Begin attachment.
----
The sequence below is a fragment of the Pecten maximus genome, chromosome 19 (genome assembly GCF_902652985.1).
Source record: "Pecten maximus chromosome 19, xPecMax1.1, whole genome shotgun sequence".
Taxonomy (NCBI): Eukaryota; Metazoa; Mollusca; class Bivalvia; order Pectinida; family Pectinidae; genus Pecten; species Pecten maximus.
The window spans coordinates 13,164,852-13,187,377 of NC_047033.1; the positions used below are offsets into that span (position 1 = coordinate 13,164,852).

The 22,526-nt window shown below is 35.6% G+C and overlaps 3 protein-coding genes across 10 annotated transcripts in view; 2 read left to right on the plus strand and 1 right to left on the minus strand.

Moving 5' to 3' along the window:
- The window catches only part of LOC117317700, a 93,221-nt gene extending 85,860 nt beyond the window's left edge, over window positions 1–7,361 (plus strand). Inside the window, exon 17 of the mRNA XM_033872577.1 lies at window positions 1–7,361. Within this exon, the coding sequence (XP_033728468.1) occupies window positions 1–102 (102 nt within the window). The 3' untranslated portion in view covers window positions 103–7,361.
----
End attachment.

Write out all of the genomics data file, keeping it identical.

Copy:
The sequence below is a fragment of the Pecten maximus genome, chromosome 19 (genome assembly GCF_902652985.1).
Source record: "Pecten maximus chromosome 19, xPecMax1.1, whole genome shotgun sequence".
Taxonomy (NCBI): Eukaryota; Metazoa; Mollusca; class Bivalvia; order Pectinida; family Pectinidae; genus Pecten; species Pecten maximus.
The window spans coordinates 13,164,852-13,187,377 of NC_047033.1; the positions used below are offsets into that span (position 1 = coordinate 13,164,852).

The 22,526-nt window shown below is 35.6% G+C and overlaps 3 protein-coding genes across 10 annotated transcripts in view; 2 read left to right on the plus strand and 1 right to left on the minus strand.

Moving 5' to 3' along the window:
- The window catches only part of LOC117317700, a 93,221-nt gene extending 85,860 nt beyond the window's left edge, over window positions 1–7,361 (plus strand). Inside the window, exon 17 of the mRNA XM_033872577.1 lies at window positions 1–7,361. Within this exon, the coding sequence (XP_033728468.1) occupies window positions 1–102 (102 nt within the window). The 3' untranslated portion in view covers window positions 103–7,361.